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Posted at 04:54 PM ET, 06/20/2011

Miss USA, Best Buy and the Geek bubble


Just a couple of geeks.
I realized that we were in a geek bubble when Miss USA Alyssa Campanella said she was not only a “huge science geek” who believed in evolution but a “huge history geek” who loved the Stuart and Tudor eras.

This is getting ridiculous.

Will Rogers said that “we can’t all be heroes because someone has to sit on the curb and clap as they go by.” The same once applied to geeks. We couldn’t all be geeks because someone had to harass us verbally and steal our lunch money. It built character. Later we avenged ourselves by flooding popular culture with 38 More Movies Based On Comic Books, Even Comic Books We Didn’t Personally Read Like The Green Lantern, Since Those People Who Mocked Us In High School Would Probably Get Confused And Attend Anyway Thinking It Was Something They Should Know About Or Maybe Mistaking It For Batman With a Poorly Adjusted Color Filter. This was a mouthful, but we were determined.

I knew Geek Culture had taken over, but I had no idea that it had gotten so bad.

Now Miss USA wants geek cred? And Best Buy — of the infamous Geek Squad — values the term so highly that it’s suing people for using it — at least in a font that resembles its own?

Geekery without the stigma? Is that even geekery?

There was once a distinct aroma associated with geekery, something like a damp computer lab on a Friday night. Now, Geeks are everywhere, among us, disguised as beauty queens and Cool People.

Do we need to reclaim that word? Or do we need a new one? Or — has it simply become so embedded in our culture that there’s no way out?

Now, as countless articles and trend pieces constantly inform us whenever any movie based on a comic book comes to theaters (do they still make movies that are not based on comic books?) the geek is king, and everyone must go to Comic Con to genuflect before him.

We are throwing this word around like all you have to do to earn it is slip on those fake black-rimmed glasses or one of those blue polo shirts. Sure, those glasses look chic, but we’re forgetting that they once came with a price.

There was supposed to be an associated social cost. Love Batman? You’d pay for it at prom.

Julie Smith described a geek as “a bright young man turned inward, poorly socialized, who felt so little kinship with his own planet that he routinely traveled to the ones invented by his favorite authors, who thought of that secret, dreamy place his computer took him to as cyberspace — somewhere exciting, a place more real than his own life, a land he could conquer, not a drab teenager’s room in his parents’ house.”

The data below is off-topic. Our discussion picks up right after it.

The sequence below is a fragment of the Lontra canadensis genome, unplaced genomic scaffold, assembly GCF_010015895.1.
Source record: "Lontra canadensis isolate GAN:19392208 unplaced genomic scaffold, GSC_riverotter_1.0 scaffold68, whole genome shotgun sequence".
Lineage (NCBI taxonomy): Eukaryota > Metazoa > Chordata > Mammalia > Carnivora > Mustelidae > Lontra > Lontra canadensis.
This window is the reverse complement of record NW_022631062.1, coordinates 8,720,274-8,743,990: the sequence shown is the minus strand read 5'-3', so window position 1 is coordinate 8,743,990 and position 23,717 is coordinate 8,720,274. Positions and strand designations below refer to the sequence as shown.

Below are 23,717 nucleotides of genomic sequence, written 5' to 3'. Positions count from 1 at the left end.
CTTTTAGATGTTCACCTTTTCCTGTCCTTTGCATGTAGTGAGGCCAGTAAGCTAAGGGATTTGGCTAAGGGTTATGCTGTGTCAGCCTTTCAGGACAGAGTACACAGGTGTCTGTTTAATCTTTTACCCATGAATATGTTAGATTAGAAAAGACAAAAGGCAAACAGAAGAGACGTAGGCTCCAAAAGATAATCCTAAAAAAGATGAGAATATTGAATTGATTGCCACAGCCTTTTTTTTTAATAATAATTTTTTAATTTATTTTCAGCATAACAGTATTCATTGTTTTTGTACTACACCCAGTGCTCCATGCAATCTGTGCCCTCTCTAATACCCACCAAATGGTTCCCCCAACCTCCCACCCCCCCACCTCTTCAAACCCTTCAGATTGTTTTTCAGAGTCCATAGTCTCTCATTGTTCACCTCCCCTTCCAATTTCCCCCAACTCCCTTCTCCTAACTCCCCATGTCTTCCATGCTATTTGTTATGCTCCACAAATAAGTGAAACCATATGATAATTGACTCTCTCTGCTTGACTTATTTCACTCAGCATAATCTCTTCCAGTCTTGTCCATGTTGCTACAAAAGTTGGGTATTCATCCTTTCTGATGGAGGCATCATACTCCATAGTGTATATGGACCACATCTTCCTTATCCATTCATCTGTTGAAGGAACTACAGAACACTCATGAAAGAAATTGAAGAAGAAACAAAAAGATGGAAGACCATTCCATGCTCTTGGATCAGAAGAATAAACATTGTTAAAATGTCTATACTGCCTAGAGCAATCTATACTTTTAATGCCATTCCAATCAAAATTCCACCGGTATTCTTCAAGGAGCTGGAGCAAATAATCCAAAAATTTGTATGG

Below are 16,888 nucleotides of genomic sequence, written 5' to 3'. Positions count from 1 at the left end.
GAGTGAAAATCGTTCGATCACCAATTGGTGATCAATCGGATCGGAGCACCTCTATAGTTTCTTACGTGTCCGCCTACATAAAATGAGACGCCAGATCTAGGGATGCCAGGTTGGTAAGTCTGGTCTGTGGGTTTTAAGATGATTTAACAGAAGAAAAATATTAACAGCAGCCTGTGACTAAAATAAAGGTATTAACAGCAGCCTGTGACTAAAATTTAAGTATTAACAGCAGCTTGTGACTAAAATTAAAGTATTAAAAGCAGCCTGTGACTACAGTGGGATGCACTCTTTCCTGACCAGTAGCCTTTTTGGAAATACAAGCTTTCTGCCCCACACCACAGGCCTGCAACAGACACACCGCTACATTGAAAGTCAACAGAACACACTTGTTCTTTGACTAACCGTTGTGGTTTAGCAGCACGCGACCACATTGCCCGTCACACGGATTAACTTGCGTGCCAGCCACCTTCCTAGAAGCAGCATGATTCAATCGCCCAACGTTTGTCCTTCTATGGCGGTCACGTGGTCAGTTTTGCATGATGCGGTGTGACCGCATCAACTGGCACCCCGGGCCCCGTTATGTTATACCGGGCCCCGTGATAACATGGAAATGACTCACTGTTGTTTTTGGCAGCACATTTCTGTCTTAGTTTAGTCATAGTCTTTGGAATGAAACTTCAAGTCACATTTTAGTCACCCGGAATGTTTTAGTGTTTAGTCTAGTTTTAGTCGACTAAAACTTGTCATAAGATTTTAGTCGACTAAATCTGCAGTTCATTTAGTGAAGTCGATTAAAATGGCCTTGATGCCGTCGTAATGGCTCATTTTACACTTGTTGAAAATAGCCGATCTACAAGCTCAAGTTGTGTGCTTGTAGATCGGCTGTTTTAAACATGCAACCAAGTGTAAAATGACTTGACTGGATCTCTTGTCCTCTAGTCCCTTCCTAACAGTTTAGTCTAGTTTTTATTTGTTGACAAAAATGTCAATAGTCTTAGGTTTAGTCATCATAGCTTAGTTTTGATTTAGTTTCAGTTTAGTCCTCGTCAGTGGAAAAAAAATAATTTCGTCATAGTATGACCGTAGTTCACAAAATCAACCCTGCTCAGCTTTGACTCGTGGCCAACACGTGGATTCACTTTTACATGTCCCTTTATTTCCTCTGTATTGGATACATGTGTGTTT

Is that still true?

The Internet is turning the inward outward. It is removing some of the social cost. And it’s opening the geek floodgates.

If Miss USA wants to insist that she’s a geek, clearly something has snapped in our popular consciousness.

Maybe we’ve all always been geeks, if the word is taken — as these days it increasingly is — to mean not one who bites the heads off live bats at a carnival, but one with an outsized and singular passion not shared by those around him.

After all, with the Internet, everyone’s around us all the time. The Internet allows you to answer the question “Was anyone else thinking this?” Type your query into Tumblr or Twitter and the answer is invariably “Yes.” Few are the phrases that have been Googled only once.

The Internet exists so you never have to be alone, and this means that the person who gets mashed potatoes in the face in the lunchroom for comparing everything to dwarves can now go home and tell 1,500 fans about it. They say reading exists so that where one man has lived finely, tens of thousands of others may also live finely. The Internet exists so that where one man has drawn pictures of the Green Lantern as a centaur finely, tens of thousands of others may reassure him that this was a good idea.

But something happens to a culture when it becomes embraced by the so-called mainstream. Geekery used to be hard-won. Now you need to be a bit of a geek if you don’t want to flail around in our culture. But the flip side of the rise in those hip boxy glasses is that it’s impossible to tell who is wearing them only for color.

This makes it harder than ever to decide whom to mock in the cafeteria and is forcing us, as a society, to turn on the cool kids. “Don’t you have a rich inner life at all?” we crow. “It’s like you’re aggressively trying not to be welcome at the 10-year reunion!”

Except that if Miss USA is any indication, the cool kids are crossing over in droves.

Maybe it’s the ineluctable progress of technology. It used to mean that you were weird and different if you wanted to link your mind to a magical screen. Now it just means you have the latest smartphone.

Everywhere you turn, everyone’s a geek.

Perhaps this was inevitable.

Maybe the word’s not watered down. Maybe it’s simply coming into its own. If there’s one lesson the Internet conveys, it’s that everyone is much weirder than we thought. Even beauty queens.

By  |  04:54 PM ET, 06/20/2011

 
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